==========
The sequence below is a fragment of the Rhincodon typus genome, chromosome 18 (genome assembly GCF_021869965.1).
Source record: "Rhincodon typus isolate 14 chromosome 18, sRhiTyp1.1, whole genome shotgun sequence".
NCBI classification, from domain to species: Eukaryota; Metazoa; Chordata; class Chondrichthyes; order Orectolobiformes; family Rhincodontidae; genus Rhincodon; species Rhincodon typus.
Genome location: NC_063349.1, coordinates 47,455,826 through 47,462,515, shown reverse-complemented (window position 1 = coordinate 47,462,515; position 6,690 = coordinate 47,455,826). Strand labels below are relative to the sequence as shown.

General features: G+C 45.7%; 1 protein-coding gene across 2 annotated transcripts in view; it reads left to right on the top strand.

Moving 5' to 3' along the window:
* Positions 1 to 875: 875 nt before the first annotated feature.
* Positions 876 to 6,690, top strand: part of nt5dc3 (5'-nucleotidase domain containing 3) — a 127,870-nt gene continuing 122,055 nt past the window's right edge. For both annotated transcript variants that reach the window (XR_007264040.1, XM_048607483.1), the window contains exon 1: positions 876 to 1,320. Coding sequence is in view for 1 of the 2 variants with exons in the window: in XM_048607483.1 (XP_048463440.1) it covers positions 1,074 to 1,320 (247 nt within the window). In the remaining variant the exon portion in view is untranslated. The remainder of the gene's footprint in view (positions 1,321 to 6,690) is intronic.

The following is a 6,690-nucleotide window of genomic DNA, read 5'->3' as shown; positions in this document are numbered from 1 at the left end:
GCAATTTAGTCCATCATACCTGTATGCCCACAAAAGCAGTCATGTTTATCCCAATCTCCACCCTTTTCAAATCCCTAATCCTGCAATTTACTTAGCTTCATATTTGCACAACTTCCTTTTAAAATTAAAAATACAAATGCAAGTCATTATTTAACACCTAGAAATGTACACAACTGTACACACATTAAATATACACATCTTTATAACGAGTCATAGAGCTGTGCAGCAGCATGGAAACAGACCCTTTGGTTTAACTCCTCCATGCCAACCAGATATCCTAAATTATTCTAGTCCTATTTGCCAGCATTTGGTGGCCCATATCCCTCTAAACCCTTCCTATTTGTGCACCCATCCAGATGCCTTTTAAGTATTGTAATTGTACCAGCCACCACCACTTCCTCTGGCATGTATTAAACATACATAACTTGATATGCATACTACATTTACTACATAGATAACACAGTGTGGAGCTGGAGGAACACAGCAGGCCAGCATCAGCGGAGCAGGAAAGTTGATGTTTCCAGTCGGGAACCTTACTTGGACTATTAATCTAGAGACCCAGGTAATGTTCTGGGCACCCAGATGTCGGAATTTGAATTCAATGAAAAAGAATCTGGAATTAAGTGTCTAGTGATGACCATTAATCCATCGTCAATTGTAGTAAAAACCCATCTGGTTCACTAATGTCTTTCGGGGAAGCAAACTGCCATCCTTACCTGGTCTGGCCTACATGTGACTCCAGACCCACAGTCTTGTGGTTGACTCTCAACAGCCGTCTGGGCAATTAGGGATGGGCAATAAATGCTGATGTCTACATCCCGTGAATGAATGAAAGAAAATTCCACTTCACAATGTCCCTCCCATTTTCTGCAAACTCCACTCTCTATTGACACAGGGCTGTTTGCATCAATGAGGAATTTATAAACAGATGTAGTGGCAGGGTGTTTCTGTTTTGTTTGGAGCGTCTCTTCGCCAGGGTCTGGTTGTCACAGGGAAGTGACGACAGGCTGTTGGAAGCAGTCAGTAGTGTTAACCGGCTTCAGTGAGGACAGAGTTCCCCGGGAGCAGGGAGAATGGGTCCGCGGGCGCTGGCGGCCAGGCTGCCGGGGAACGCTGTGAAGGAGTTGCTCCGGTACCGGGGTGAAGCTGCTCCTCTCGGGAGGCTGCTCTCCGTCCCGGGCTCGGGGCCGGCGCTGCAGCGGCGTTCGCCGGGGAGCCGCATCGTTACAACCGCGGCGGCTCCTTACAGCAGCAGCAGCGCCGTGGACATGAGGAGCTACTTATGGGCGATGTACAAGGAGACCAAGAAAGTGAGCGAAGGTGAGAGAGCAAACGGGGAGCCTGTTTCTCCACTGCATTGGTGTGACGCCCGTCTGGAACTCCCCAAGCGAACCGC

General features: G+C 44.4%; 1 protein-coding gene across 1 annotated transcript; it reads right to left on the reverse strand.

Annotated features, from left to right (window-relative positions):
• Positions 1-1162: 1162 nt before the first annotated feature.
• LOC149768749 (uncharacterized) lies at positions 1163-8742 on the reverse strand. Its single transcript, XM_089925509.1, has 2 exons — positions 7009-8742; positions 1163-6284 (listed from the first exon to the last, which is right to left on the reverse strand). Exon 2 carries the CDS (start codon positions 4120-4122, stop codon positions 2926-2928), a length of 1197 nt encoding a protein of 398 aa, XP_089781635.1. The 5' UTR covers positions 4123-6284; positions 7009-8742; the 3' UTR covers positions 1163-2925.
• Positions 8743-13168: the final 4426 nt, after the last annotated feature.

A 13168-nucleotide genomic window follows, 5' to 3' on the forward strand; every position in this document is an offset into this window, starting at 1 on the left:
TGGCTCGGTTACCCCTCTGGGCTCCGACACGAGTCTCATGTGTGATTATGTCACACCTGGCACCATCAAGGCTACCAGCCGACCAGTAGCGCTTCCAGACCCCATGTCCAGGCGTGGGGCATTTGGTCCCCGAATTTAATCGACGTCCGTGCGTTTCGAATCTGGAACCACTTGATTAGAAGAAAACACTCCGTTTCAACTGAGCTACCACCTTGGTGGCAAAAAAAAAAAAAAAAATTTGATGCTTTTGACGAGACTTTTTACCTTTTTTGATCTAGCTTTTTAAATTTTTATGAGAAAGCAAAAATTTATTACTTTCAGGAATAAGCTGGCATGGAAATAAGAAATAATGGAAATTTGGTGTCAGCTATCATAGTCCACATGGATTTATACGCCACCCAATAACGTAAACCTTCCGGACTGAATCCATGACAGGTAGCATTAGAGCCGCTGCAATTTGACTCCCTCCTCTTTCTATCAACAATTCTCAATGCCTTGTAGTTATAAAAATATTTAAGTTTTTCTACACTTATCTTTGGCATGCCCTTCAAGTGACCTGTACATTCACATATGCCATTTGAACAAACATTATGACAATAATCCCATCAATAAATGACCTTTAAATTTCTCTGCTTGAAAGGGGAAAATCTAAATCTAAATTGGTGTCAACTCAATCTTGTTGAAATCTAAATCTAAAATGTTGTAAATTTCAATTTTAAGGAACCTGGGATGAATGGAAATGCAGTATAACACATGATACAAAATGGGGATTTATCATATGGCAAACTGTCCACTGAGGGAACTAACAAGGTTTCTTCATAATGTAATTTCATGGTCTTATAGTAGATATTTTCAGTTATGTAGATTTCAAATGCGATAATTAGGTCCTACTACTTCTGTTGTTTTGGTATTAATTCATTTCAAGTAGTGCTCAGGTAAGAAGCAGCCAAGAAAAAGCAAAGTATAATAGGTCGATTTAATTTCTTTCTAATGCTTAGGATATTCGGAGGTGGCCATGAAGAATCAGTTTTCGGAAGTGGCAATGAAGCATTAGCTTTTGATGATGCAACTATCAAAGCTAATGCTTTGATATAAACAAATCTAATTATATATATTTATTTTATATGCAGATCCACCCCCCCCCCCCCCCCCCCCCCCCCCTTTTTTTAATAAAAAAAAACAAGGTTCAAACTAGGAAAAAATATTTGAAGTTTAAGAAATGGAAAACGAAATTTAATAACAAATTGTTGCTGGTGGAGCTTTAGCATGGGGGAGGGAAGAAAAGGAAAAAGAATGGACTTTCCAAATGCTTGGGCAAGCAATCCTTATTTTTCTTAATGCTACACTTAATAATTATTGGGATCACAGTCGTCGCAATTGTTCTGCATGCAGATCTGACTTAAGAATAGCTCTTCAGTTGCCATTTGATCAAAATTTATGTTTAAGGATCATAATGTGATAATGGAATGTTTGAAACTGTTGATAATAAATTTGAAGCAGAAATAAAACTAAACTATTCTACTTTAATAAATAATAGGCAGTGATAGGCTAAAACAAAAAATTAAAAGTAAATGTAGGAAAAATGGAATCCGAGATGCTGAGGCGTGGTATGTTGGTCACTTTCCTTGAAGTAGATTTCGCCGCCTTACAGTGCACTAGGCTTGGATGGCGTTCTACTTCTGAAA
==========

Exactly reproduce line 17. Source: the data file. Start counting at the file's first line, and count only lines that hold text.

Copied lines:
TGGCTCGGTTACCCCTCTGGGCTCCGACACGAGTCTCATGTGTGATTATGTCACACCTGGCACCATCAAGGCTACCAGCCGACCAGTAGCGCTTCCAGACCCCATGTCCAGGCGTGGGGCATTTGGTCCCCGAATTTAATCGACGTCCGTGCGTTTCGAATCTGGAACCACTTGATTAGAAGAAAACACTCCGTTTCAACTGAGCTACCACCTTGGTGGCAAAAAAAAAAAAAAAAATTTGATGCTTTTGACGAGACTTTTTACCTTTTTTGATCTAGCTTTTTAAATTTTTATGAGAAAGCAAAAATTTATTACTTTCAGGAATAAGCTGGCATGGAAATAAGAAATAATGGAAATTTGGTGTCAGCTATCATAGTCCACATGGATTTATACGCCACCCAATAACGTAAACCTTCCGGACTGAATCCATGACAGGTAGCATTAGAGCCGCTGCAATTTGACTCCCTCCTCTTTCTATCAACAATTCTCAATGCCTTGTAGTTATAAAAATATTTAAGTTTTTCTACACTTATCTTTGGCATGCCCTTCAAGTGACCTGTACATTCACATATGCCATTTGAACAAACATTATGACAATAATCCCATCAATAAATGACCTTTAAATTTCTCTGCTTGAAAGGGGAAAATCTAAATCTAAATTGGTGTCAACTCAATCTTGTTGAAATCTAAATCTAAAATGTTGTAAATTTCAATTTTAAGGAACCTGGGATGAATGGAAATGCAGTATAACACATGATACAAAATGGGGATTTATCATATGGCAAACTGTCCACTGAGGGAACTAACAAGGTTTCTTCATAATGTAATTTCATGGTCTTATAGTAGATATTTTCAGTTATGTAGATTTCAAATGCGATAATTAGGTCCTACTACTTCTGTTGTTTTGGTATTAATTCATTTCAAGTAGTGCTCAGGTAAGAAGCAGCCAAGAAAAAGCAAAGTATAATAGGTCGATTTAATTTCTTTCTAATGCTTAGGATATTCGGAGGTGGCCATGAAGAATCAGTTTTCGGAAGTGGCAATGAAGCATTAGCTTTTGATGATGCAACTATCAAAGCTAATGCTTTGATATAAACAAATCTAATTATATATATTTATTTTATATGCAGATCCACCCCCCCCCCCCCCCCCCCCCCCCCCTTTTTTTAATAAAAAAAAACAAGGTTCAAACTAGGAAAAAATATTTGAAGTTTAAGAAATGGAAAACGAAATTTAATAACAAATTGTTGCTGGTGGAGCTTTAGCATGGGGGAGGGAAGAAAAGGAAAAAGAATGGACTTTCCAAATGCTTGGGCAAGCAATCCTTATTTTTCTTAATGCTACACTTAATAATTATTGGGATCACAGTCGTCGCAATTGTTCTGCATGCAGATCTGACTTAAGAATAGCTCTTCAGTTGCCATTTGATCAAAATTTATGTTTAAGGATCATAATGTGATAATGGAATGTTTGAAACTGTTGATAATAAATTTGAAGCAGAAATAAAACTAAACTATTCTACTTTAATAAATAATAGGCAGTGATAGGCTAAAACAAAAAATTAAAAGTAAATGTAGGAAAAATGGAATCCGAGATGCTGAGGCGTGGTATGTTGGTCACTTTCCTTGAAGTAGATTTCGCCGCCTTACAGTGCACTAGGCTTGGATGGCGTTCTACTTCTGAAA